B.P.R.D.: The Devil You Know – Ragna Rok

Writer / Artist
B.P.R.D.: The Devil You Know – Ragna Rok
B.P.R.D. The Devil You Know Ragna Rok review
  • North American Publisher / ISBN: Dark Horse - 978-1-50670-814-0
  • Volume No.: 3
  • Release date: 2019
  • UPC: 9781506708140
  • Contains adult content?: no
  • Does this pass the Bechdel test?: yes
  • Positive minority portrayal?: yes
  • CATEGORIES: Horror

When B.P.R.D began, the agents investigating the paranormal inhabited a world only removed from our own via some advanced technology and a few supernatural intrusions, one of whom was Hellboy. Over numerous stories, though, the planet has been devastated, first by Lovercraftian monsters, and latterly by invading demons from Hell. Ragna Rok brings the entire series to a close, and indeed the entire Hellboy saga to a close. For real this time.

Writers Mike Mignola and Scott Allie open with a scene nicely drawn by Christopher Mitten explaining how it was a demon came to inhabit Varvara in the late 19th century, and who she was beforehand. It’s seemingly a rather random process, but may tie into a series Mignola has set in the past as several other moments or characters are referenced here. If not, it’s an early example of a problem blighting the final chapters.

At the end of Hell on Earth it took almost everything the B.P.R.D. had to beat one enormous monster. Another half dozen have now manifested around the Earth’s surface, and what remains of humanity is being advised to shelter underground. After that it boils down to Liz Sherman, Abe Sapien and Hellboy to see if they can save what’s left of Earth as we know it. It was underlined in Pandemonium that Mignola and his collaborators have no sentimentality when it comes to well-developed characters, which has been the case throughout the series, so there’s a gradual diminishing of the main cast. Is that better than remaining for what’s to come?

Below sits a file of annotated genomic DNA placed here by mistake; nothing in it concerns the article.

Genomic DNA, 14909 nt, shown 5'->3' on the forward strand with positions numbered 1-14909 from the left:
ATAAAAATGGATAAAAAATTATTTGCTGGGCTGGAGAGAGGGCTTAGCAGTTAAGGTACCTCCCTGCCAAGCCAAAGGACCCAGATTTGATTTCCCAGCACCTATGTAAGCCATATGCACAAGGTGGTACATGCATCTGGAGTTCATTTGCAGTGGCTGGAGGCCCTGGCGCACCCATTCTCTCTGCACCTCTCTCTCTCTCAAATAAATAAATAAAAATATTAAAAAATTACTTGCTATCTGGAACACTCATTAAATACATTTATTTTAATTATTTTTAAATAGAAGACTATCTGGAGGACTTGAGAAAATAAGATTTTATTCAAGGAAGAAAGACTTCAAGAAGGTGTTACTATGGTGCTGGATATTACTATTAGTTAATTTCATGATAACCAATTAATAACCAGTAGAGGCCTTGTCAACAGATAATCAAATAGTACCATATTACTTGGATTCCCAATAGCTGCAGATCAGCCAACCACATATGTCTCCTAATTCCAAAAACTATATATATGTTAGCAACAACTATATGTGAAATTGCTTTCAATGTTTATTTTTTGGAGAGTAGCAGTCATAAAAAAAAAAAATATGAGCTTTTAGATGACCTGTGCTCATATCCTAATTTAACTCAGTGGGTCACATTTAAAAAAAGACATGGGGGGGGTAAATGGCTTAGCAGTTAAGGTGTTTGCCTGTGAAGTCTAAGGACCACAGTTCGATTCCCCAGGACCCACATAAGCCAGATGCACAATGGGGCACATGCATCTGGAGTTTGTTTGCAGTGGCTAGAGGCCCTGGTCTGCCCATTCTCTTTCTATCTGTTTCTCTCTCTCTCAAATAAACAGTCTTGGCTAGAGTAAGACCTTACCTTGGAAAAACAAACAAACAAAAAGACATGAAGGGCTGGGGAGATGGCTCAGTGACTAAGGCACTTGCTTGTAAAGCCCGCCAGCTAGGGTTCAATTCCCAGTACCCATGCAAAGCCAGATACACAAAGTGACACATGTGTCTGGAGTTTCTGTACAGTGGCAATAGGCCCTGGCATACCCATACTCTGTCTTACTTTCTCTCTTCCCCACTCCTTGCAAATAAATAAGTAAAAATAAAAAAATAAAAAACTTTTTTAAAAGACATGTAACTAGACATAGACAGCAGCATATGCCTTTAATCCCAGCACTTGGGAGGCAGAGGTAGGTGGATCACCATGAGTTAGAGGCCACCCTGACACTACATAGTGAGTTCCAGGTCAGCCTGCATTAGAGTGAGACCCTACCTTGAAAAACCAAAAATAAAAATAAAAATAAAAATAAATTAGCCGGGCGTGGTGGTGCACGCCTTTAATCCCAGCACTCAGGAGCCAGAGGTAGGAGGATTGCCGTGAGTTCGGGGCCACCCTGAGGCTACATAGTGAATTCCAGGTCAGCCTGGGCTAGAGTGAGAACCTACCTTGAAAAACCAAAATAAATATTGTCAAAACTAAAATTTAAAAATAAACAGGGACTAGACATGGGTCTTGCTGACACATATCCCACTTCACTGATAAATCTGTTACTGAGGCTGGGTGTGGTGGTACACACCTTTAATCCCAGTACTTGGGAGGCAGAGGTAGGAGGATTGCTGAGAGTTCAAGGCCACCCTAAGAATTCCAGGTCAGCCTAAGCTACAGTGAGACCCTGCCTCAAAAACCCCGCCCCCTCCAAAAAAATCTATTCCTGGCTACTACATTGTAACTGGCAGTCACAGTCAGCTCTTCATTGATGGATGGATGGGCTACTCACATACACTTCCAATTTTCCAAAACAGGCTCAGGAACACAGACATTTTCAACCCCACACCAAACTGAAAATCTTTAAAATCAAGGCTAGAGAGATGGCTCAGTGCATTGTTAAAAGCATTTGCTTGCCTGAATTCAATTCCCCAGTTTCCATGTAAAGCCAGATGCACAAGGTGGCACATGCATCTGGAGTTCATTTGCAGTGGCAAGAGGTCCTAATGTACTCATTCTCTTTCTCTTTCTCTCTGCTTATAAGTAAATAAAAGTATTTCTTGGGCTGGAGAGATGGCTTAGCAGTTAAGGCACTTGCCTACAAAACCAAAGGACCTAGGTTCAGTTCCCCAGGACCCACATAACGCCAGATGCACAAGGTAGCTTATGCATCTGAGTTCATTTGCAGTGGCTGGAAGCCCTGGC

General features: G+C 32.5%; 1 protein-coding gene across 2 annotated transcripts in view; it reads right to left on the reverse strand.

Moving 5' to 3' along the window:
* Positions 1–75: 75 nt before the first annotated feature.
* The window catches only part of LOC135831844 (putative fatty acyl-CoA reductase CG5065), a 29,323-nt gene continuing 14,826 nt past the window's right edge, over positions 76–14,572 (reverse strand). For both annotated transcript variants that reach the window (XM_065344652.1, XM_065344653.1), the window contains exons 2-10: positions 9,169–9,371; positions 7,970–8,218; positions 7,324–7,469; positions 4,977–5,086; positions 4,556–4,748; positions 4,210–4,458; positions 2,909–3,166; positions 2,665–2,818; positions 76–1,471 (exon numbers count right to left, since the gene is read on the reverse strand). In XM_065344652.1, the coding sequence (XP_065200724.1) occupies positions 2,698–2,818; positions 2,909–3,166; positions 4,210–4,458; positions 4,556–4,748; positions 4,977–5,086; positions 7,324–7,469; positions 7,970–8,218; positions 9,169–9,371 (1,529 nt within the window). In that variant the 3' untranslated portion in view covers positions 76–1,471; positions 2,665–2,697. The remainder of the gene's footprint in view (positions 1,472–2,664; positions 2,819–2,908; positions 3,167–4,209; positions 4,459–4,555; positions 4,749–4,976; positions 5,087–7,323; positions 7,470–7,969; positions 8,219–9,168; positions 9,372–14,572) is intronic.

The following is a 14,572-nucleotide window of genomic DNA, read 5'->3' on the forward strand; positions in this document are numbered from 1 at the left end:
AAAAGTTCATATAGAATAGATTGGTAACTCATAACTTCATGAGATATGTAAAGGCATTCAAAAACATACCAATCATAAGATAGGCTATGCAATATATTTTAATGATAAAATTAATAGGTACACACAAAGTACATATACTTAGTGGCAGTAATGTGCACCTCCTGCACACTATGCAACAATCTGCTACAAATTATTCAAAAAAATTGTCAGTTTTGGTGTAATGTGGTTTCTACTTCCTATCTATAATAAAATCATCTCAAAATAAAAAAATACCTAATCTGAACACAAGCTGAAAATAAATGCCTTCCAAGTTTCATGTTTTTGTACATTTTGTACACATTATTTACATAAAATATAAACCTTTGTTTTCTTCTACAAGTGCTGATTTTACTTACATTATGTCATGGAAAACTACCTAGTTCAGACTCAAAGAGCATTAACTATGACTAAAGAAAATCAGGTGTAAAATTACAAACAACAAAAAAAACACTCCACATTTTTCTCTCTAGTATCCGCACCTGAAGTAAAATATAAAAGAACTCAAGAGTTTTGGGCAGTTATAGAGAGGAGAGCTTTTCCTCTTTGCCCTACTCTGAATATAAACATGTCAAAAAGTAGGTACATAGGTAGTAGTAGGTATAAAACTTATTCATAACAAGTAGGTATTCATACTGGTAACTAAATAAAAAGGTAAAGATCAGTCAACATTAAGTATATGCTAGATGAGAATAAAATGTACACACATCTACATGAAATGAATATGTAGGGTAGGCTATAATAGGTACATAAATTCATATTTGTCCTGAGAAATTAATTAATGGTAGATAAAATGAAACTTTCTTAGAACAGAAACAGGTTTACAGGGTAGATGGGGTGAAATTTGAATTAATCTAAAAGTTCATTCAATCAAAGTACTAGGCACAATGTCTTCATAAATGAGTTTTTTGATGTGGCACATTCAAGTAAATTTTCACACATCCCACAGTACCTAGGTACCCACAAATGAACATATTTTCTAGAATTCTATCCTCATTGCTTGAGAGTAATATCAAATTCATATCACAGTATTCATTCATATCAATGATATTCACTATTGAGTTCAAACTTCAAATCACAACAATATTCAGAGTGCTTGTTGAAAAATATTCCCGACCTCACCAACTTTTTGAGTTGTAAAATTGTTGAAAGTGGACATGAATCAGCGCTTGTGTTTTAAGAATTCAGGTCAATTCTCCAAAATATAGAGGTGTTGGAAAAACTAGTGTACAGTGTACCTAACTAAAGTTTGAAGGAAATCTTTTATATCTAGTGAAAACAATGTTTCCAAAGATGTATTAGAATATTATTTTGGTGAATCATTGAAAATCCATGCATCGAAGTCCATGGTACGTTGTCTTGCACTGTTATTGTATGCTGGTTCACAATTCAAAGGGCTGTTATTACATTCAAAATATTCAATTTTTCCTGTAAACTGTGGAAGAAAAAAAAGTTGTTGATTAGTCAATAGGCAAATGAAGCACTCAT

Does it need said again that between them artist Laurence Campbell and colourist Dave Stewart deliver magnificent looking devastation? The essential desperation and horror is nailed on page after page, and it’s also nice to see Mignola drawing the final dozen or so pages bringing his entire universe to an end.

However, as the finish to twenty years worth of continuity Ragna Rok disappoints. Cheery was never on the agenda, but that’s not the problem. The plot largely works as a culmination of everything Mignola’s been building towards (with one major exception noted below), but readers must join too many dots themselves. For instance, Hellboy’s taciturn personality isn’t ever properly explained. It could be interpreted as someone with the weight of the world on their shoulders finally accepting there’s no way of avoiding what’s been pre-ordained, but if so it should have been clarified because as characterised since his return he’s a sulky grump. The resolution of prophecies concerning Abe is more satisfying, although again far from clearly laid out. Other such moments occur, and since they didn’t when John Arcudi was collaborating with Mignola, suspicion falls on Scott Allie’s participation, although emotional response isn’t among Campbell’s artistic strengths. The actual resolution is also far too simple after the prolonged set-up. You don’t want spoilers, but, really? That’s all it takes? The afterthought explanation of why it was that simple is unconvincing.

Since The Devil You Know began it’s been plotted as an ever-escalating series of disasters and setbacks, essentially a war that can’t be won, which continues over the better opening chapters where some hope still remains, however slim. And as problematical as the ending is, it’s still the culmination of monumental ambition from largely superior creators, so Ragna Rok isn’t bad, just not as good as most who’ve followed the B.P.R.D. from the start will want it to be.

The entire saga is collected in hardcover and paperback as The Devil You Know, and new stories of earlier times appear in Hellboy and the B.P.R.D.